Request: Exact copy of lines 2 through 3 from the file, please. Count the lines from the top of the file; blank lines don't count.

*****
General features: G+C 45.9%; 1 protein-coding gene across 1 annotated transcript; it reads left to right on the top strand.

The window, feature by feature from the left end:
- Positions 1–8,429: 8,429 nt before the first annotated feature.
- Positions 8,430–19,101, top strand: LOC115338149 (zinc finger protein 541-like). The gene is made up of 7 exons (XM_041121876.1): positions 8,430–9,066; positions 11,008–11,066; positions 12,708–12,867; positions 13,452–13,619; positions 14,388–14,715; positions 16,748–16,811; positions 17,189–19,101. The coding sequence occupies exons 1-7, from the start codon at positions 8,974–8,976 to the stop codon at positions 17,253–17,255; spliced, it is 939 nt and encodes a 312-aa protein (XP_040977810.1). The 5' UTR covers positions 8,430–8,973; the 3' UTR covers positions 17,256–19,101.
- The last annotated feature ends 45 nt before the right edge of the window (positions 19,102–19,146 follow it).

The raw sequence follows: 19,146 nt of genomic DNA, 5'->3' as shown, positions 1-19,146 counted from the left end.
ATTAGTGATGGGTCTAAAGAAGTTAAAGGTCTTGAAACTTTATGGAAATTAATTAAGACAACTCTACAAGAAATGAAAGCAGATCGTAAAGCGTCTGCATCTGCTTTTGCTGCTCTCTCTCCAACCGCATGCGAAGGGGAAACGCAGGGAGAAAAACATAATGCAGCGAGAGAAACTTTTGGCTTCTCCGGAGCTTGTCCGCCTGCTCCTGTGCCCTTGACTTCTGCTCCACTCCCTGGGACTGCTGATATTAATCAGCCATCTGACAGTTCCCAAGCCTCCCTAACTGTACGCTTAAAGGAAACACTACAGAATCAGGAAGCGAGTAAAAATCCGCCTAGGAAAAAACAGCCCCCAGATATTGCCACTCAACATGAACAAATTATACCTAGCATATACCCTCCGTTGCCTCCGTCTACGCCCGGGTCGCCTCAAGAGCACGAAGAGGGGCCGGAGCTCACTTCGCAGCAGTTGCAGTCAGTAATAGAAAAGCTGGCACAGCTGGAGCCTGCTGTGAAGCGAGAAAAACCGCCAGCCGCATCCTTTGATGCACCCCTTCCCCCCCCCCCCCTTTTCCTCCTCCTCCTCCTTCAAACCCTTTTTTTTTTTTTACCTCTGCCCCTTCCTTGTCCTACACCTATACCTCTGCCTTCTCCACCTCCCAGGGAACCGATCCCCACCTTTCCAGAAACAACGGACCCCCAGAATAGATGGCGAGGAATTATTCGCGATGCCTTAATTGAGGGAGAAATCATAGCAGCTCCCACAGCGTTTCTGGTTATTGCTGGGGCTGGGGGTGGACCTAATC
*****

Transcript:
The window, feature by feature from the left end:
- Positions 1–8,429: 8,429 nt before the first annotated feature.